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Democratic presidential candidate Sen. Elizabeth Warren, D-Mass., greets people during a campaign event on Monday in Hampton Falls, N.H.

Sen. Elizabeth Warren has made her presidential run based largely on policy proposals to address what she views as critical to America, from health care to climate change. If one Googles, “I’ve got a plan for that,” chances are Warren’s name will quickly appear.

I find policy proposals on the campaign trail to be somewhat overrated. The view from the Oval differs from the perspective on the outside.

In addition, any policy proposal must be able to count to 218 in the House and 51 in the Senate, not to mention that the idea sent to Congress will look different, assuming it passes, once it returns for the president’s signature.

As former heavyweight champion Mike Tyson eloquently opined, “Everyone has a plan, until they get hit in the mouth!”

Superior public policy ideas, accompanied by white papers ad nauseam, will not be the barometer that will decide the 2020 election. It didn’t work in 2016, why would it work in 2020?

The victor in the 2020 election will be the one who best answers the following question: What type of nation do we want to be going forward?

In 1992, “It’s the economy stupid” captured the attention of a nation that was in the throes of recession. In 2008, Sen. Barack Obama excited the electorate with the promise of “hope and change.”

On the cusp of the 2020 election, America is at a different point — a point that has witnessed the current administration taking liberties with the nation’s democratic guardrails in unprecedented ways.

Elected officials we send to Washington from different political parties should fight vigorously for their perspectives, but at the end of the day respect the fact that they are presented with the awesome responsibility to do the people’s business. Or would we rather be marred in reflexive binary discourse that can only produce a zero-sum game where one side winning is directly linked to the other side losing? How long can we maintain obstruction as the coin of the realm?

But it’s not incumbent upon any candidate to answer the aforementioned question in isolation. What are “we the people” prepared to do? We cannot sit in our silos of conformity that only has room for those who think the way we think.

Do we want to maintain the corrosive ethos of “us vs. them,” which makes one only aware of the foibles of those in opposition? Collectively, we are suffering from the same terminal disease.

Recently, I got into a lively Facebook exchange because I posted a story about MSNBC’s Lawrence O’Donnell retracting and apologizing for reporting a thinly-sourced story about President Trump’s finances on his prime time cable news show, saying he was “wrong” to have done so.

I wrote: “This is what happens when the pressure to be first overrules accuracy!”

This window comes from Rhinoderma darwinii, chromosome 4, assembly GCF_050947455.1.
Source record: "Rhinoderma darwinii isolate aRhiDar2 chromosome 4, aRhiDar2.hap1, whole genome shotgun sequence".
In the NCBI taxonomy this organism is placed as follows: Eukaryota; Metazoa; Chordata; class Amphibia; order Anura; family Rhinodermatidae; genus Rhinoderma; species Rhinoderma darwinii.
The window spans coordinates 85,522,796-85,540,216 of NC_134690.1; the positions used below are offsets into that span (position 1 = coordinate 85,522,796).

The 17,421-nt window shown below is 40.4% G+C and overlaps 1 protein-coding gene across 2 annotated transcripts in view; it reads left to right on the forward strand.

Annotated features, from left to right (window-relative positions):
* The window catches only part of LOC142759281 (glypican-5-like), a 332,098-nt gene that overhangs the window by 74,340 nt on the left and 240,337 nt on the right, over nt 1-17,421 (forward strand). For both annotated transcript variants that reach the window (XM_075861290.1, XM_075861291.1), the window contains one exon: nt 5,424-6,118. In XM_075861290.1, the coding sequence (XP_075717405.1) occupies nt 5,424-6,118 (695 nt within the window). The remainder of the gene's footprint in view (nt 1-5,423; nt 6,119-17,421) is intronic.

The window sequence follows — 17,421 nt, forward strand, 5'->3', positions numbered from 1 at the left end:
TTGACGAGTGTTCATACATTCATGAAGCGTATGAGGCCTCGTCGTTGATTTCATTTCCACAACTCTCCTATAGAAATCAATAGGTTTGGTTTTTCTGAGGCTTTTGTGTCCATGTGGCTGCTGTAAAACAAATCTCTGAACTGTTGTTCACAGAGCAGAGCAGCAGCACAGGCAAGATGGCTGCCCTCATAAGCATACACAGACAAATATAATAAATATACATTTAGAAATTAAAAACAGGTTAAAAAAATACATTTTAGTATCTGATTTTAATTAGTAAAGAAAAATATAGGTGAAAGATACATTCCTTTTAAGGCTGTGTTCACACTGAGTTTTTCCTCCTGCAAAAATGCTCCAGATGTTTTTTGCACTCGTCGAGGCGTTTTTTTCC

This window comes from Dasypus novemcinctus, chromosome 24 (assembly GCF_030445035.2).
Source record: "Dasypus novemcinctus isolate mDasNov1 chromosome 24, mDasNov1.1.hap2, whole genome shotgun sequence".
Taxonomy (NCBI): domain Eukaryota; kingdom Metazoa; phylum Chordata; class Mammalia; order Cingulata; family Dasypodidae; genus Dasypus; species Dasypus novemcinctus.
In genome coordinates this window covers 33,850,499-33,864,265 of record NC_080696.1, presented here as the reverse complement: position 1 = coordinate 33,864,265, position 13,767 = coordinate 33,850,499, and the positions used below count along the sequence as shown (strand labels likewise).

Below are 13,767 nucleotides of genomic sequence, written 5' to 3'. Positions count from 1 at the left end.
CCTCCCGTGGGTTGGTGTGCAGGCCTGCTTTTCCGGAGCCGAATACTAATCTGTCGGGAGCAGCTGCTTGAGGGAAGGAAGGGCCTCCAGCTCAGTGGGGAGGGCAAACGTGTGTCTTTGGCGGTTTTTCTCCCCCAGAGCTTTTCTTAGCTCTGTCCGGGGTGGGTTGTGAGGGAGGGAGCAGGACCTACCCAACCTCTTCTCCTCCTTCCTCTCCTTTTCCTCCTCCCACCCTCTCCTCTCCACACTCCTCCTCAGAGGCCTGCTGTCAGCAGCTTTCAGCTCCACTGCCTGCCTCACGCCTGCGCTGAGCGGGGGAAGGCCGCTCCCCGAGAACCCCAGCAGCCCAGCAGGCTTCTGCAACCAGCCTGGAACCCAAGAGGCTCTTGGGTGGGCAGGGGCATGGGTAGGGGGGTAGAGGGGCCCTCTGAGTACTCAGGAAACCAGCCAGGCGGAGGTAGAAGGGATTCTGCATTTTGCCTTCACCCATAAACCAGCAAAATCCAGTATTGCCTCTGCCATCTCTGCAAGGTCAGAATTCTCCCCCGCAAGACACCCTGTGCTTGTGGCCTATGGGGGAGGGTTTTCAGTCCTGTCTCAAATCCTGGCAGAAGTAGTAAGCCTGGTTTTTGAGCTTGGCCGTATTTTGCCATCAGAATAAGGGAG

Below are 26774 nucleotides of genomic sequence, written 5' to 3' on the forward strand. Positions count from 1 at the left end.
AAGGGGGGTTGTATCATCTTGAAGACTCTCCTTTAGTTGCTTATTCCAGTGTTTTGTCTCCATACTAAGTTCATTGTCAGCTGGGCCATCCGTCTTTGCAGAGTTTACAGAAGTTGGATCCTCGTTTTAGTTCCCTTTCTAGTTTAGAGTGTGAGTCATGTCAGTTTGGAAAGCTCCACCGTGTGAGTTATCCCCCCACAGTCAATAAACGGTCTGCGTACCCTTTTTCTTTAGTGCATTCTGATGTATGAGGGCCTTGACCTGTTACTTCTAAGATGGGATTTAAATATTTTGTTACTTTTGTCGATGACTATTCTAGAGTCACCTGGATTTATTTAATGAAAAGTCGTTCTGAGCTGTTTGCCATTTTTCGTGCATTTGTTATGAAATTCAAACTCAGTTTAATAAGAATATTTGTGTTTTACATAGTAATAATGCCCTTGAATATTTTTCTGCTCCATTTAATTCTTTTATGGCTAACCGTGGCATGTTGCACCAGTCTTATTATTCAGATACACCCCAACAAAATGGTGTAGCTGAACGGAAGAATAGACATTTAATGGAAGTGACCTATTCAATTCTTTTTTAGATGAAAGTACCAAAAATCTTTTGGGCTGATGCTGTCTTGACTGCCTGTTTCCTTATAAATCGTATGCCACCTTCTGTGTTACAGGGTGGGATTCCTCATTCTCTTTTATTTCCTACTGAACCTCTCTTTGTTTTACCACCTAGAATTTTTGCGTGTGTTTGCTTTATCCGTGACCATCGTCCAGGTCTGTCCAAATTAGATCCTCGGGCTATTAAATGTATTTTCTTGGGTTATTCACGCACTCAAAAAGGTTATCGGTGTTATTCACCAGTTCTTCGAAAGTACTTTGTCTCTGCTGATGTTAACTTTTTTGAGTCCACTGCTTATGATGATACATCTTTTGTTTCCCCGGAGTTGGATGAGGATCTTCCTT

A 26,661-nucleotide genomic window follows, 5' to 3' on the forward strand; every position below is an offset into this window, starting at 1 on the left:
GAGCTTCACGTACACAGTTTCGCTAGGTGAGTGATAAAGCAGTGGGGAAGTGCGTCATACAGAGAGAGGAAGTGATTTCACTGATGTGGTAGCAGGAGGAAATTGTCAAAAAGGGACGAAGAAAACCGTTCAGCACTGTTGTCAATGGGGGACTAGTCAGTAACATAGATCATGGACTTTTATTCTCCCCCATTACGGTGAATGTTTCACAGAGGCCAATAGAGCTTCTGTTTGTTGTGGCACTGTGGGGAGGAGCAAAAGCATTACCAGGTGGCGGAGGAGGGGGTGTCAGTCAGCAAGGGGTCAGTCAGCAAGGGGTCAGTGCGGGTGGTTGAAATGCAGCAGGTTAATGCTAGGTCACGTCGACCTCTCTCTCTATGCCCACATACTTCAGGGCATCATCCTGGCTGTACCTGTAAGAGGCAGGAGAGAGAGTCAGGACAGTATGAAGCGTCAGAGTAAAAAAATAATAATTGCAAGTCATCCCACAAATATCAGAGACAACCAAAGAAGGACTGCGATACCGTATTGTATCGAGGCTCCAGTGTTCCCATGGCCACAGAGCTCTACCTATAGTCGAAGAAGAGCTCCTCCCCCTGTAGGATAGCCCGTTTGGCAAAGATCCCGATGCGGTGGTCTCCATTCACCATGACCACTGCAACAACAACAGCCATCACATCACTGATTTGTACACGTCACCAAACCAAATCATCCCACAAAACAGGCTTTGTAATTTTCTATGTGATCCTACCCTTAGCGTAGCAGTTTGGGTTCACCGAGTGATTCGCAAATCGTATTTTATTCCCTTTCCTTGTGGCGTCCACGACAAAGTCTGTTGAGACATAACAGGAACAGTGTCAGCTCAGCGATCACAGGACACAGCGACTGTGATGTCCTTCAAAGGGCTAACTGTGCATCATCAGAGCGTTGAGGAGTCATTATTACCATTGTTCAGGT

Viewers of MSNBC were outraged; some accused me of “ravaging” O’Donnell. He ran a lead story, salacious in nature, based on a single source. At what point does this align with journalistic ethics?

What if it were, say, Fox News’ Sean Hannity instead of O’Donnell that were the subject? I suspect those opposing my posting would have cheered, while supporters of Hannity would most likely have been outraged. Yet, it was not a story about any individual, but one of fundamental journalistic ethics.

There’s no plan that will alter this type of human behavior, which is becoming hard-wired into the American psyche.

None of what I’ve offered is key to addressing climate change, providing health care for more individuals or tackling China’s nefarious trade policies. Nor does it speak to how Artificial Intelligence will impact every American’s life in positive and negative ways.

Are we to be a nation committed to a fixed orthodoxy that moonwalks toward a vision of a past that never existed? Are we to be a multiethnic mosaic that uncomfortably embraces multiple perspectives of a shared historical narrative? Does truth only align with the side we support? Will dissent continue to be the cherished value that was enshrined in the First Amendment?

As Benjamin Rush said in 1787: “There is nothing more common than to confound the terms of the American revolution with those of the late American war. The American war is over: but this is far from being the case with the American revolution. On the contrary, nothing but the first act of the great drama is closed.”

If the “revolution” is indeed an ongoing enterprise, we definitely need more than a plan to sustain it. Otherwise, with plans in tow, we may be forced to ask two additional clarifying questions: Where are we going? And why am I in this hand basket?

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The Rev. Byron Williams (byron@public

morality.org), a writer and the host of “The Public Morality” on WSNC 90.5, lives in Winston-Salem.

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